Manage episode 293217944 series 2919395
This is the second episode of a two-part series about raising the quality of health care in the developing world.
Even before the onslaught of COVID-19, public health services in many developing countries were chronically strained by a combination of burgeoning populations, severe shortages of trained clinicians, and growing burdens of disease. Noora Health harnesses an untapped resource—the family members of hospital patients in India—by training them in simple medical skills to help their loved ones recover with fewer complications and readmissions once they return home. Noora’s standard of caregiving is already helping to restore trust in India's beleaguered public system and may prove to be a critical element in the country's pursuit of universal health coverage.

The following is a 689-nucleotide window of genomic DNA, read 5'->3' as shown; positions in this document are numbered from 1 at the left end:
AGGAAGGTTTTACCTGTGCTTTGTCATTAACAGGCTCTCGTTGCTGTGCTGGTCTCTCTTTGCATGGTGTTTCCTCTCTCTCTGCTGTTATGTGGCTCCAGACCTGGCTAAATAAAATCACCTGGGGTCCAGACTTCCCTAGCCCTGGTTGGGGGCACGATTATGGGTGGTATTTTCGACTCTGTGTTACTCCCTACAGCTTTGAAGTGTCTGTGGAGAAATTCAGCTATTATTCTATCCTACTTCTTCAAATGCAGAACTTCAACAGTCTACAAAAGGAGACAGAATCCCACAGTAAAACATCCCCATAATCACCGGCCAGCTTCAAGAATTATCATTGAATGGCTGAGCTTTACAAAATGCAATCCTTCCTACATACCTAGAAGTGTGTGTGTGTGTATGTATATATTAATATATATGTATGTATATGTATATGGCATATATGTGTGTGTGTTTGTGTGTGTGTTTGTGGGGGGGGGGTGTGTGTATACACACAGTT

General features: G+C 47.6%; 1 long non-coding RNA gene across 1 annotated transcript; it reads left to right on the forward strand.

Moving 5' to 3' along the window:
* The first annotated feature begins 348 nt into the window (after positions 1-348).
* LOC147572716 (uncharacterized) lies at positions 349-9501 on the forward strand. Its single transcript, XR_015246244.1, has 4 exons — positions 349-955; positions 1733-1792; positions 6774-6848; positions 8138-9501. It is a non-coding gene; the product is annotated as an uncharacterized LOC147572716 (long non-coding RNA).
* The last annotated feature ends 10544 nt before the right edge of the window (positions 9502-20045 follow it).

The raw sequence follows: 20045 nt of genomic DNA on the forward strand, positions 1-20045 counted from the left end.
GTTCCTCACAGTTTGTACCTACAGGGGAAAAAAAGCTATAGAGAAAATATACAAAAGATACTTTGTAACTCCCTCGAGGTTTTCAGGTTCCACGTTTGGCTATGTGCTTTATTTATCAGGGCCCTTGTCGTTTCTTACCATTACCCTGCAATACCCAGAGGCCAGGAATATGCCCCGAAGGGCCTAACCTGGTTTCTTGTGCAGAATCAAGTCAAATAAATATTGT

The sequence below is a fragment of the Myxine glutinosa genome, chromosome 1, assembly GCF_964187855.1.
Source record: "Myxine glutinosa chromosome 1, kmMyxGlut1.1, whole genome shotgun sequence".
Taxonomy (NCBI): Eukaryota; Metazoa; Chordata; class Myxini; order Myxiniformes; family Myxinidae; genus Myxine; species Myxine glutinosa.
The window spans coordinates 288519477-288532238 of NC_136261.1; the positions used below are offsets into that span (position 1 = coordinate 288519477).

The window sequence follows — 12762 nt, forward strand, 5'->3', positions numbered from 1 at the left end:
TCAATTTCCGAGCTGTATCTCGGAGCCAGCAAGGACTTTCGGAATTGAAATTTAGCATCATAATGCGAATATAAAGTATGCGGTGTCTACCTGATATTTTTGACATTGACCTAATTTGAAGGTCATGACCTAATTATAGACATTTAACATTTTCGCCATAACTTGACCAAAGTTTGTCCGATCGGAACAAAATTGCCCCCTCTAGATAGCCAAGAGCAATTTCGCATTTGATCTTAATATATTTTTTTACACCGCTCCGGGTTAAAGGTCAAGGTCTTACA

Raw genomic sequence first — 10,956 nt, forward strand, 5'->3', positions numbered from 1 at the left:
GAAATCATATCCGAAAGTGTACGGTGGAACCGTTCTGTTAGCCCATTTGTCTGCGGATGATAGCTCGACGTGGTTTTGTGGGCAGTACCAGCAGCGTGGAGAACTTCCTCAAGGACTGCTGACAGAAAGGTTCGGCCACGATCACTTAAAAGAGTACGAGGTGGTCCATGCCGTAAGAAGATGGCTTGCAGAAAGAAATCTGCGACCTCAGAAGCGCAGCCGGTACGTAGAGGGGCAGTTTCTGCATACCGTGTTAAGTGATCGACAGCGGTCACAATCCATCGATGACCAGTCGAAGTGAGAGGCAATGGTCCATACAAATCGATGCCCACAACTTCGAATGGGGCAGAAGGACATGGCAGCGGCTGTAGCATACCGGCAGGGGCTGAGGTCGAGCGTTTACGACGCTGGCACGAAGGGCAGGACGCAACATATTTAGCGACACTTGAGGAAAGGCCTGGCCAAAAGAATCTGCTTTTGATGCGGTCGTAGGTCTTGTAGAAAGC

This episode tells the story of Noora’s origins as a graduate school project of co-founders Edith Elliott and Shahed Alam and their serendipitous discovery of people's family members as a health resource. Follow their journey as they:
- developed empathy for hospital patients as young teenagers, through the trials of suffering family members of their own (05:02);
- devised a pilot test of their theory of change in an Indian cardiac hospital (10:04);
- determined to turn the school assignment into a professional mission (12:35);
- refined a comprehensive model (14:44) and partnered with the Indian state of Punjab to scale it up (22:47);
- and responded to the COVID-19 crisis in India with novel strategies to help vulnerable families of positive patients stay safe (28:51).
- Studies noted or alluded to in the episode:
- The Noora Health channel on YouTube, providing hundreds of examples of Noora’s materials, including Bollywood-style dramas (mostly in Indian languages).
- Blog post by Noora’s director of training, Anand Kumar, about how Noora began.
The full transcript of the episode can be found at https://ssir.org/podcasts/category/unchartedground.